Aren't we lucky: we have a very rich vocabulary for telling others what's wrong with them when we don't like how things are going - words like: right/wrong, good/bad, normal/abnormal, appropriate/inappropriate, should/shouldn't, selfish, rude, etc.
Are we lucky or have we just acquired some debilitating habits?
When we resort to using language in this way - with ourselves (self-talk) or with others - we are applying moralistic judgment. Instead of moralistic judgments, NVC promotes the use of value judgments. This means we turn our attention inwards and investigate what needs of ours and others are not met by what we're experiencing.
So instead of saying something like, "You're inconsiderate," I might say, "When you don't inform me that you will be late for your shift, I feel both frustrated and worried ... frustrated because I need to be able to rely on staff and worried because I want to know that you're ok." This approach paves the way for a different kind of dialogue, one that opens doors instead of closing them.
When we apply the NVC process, we commit to taking responsibility for our feelings and needs and to similtaneously not assign blame to others for how we feel. This puts us squarely in the driver's seat which is very empowering.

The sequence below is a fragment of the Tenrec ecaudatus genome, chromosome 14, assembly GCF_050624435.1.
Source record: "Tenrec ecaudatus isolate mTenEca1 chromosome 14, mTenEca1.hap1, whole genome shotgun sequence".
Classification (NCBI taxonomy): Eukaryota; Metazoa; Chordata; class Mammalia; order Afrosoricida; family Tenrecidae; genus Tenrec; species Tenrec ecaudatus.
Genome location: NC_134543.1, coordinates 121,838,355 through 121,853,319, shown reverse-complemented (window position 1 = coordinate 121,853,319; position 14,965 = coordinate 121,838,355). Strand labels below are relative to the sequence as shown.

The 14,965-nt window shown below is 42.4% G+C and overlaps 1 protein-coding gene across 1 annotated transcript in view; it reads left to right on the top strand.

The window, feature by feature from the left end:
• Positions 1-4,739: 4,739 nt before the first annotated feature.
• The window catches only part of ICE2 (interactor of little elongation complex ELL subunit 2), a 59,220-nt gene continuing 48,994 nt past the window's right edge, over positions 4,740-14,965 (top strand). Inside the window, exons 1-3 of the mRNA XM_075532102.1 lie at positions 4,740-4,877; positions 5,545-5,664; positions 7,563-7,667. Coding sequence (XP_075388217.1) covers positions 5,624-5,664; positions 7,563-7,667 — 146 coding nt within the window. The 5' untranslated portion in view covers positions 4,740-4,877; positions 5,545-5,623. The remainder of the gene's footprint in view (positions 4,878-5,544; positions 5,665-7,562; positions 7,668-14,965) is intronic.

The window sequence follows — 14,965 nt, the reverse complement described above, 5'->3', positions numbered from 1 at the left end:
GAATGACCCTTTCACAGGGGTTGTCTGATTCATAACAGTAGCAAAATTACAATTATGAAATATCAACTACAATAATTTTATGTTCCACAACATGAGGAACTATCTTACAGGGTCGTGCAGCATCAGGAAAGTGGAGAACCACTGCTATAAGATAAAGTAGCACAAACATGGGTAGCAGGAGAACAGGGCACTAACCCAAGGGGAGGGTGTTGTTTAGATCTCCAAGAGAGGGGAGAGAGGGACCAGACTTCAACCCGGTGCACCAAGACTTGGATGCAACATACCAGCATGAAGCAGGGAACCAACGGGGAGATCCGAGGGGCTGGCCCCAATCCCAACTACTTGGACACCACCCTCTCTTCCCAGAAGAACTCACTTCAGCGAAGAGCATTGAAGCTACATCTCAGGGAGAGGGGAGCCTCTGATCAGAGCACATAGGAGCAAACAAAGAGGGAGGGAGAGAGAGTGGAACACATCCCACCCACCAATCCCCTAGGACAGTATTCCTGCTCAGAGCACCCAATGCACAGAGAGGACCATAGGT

Nonviolent Communication terminology includes:
Moralistic judgment: Any judgment we make that is based on right/wrong thinking. Speaking this way generates defensiveness which makes connection next to impossible.
Value judgment: When we evaluate behaviour based on whether or not it serves life. Does it meet needs or not meet needs?
Needs: In NVC, needs are both positive and universal. Everyone has the same needs. Examples of needs would be: Respect, Love, Security, Autonomy, Purpose, Meaning ...
Feelings: In NVC, feelings are expressed without mixing them up with thoughts or judgments. Examples of feelings would be: Fearful, Alone, Discouraged, Anxious, Enthusiastic, Optimistic. Mixing thoughts and judments, one might say they are feeling manipulated or disrespected. These are not feelings however but rather interpretations of what others are doing. Rather than helping to resolve a conflict they will in fact exacerbate it.
Honesty: In NVC, honesty is sharing our vulnerability with others as opposed to out opinions and positions about something. Sharing our honesty in the spirit of connection and openness is far more likely to lead to genuine cooperation than telling people how we think things should be.
Empathy: One of the most valuable things we can do for ourselves and others is to learn how to deeply listen ... to be fully present without wanting to fix, control, advise, educate. It seems so simple and yet it remains one of the most challenging things for people. NVC helps people develop this most important and essential life skill.
Reminder of how prevalent and unconscious our violence-based culture and communication is, and how little training we all have in honestly looking at how we want our lives and how to get there.…(more)